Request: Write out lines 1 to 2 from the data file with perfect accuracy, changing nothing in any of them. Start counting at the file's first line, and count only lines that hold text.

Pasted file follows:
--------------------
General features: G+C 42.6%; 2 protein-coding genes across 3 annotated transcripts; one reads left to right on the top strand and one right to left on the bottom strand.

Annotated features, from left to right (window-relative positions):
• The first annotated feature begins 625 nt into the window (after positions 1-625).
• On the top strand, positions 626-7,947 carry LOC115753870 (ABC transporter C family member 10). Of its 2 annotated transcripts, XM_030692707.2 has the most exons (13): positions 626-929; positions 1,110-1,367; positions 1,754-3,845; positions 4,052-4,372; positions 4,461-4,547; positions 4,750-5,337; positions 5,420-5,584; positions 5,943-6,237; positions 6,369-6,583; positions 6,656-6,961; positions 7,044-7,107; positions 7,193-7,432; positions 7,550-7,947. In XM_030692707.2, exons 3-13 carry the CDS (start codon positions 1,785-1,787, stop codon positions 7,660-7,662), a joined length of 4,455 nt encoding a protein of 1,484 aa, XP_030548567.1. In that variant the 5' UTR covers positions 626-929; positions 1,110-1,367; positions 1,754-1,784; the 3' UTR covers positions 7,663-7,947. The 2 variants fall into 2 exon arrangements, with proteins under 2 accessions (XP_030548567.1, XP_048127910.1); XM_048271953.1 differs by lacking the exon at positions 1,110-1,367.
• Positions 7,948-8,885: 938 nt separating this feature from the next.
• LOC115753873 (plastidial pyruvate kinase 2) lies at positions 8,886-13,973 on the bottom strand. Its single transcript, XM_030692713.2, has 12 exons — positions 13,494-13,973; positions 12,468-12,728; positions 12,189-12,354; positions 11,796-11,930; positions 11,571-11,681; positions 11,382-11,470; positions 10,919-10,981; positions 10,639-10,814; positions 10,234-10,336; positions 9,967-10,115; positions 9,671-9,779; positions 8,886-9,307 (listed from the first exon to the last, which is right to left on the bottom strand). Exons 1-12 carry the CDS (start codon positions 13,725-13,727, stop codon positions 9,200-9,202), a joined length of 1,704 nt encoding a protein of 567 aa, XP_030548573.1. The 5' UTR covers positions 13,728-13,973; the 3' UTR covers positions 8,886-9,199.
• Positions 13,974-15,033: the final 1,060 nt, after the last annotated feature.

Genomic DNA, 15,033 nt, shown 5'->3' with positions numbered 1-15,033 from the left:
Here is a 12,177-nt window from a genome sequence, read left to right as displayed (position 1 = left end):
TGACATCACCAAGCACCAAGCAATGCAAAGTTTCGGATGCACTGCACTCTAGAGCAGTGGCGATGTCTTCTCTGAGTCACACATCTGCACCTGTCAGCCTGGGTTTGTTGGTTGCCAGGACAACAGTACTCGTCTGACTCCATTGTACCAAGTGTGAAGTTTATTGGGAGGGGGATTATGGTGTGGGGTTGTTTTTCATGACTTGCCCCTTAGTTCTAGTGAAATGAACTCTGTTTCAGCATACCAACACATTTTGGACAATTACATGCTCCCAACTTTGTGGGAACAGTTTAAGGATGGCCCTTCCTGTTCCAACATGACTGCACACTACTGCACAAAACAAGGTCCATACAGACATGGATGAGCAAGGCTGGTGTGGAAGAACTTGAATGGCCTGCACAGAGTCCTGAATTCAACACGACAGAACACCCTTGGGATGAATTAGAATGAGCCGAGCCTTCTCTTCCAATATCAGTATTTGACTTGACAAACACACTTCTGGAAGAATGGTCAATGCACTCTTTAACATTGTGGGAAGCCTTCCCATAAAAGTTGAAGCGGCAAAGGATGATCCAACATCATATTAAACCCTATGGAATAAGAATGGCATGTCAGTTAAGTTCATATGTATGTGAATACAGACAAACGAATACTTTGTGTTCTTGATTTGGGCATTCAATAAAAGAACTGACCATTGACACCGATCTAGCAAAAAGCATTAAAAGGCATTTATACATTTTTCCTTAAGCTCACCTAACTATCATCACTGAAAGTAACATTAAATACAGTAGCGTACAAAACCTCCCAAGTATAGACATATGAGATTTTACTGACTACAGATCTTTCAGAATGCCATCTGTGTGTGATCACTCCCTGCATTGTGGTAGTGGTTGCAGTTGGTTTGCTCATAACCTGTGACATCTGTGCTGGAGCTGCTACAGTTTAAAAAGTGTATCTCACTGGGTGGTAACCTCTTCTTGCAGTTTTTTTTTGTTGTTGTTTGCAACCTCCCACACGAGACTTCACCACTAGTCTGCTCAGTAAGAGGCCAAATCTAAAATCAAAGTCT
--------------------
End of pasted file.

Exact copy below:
General features: G+C 42.6%; 2 protein-coding genes across 3 annotated transcripts; one reads left to right on the top strand and one right to left on the bottom strand.

Annotated features, from left to right (window-relative positions):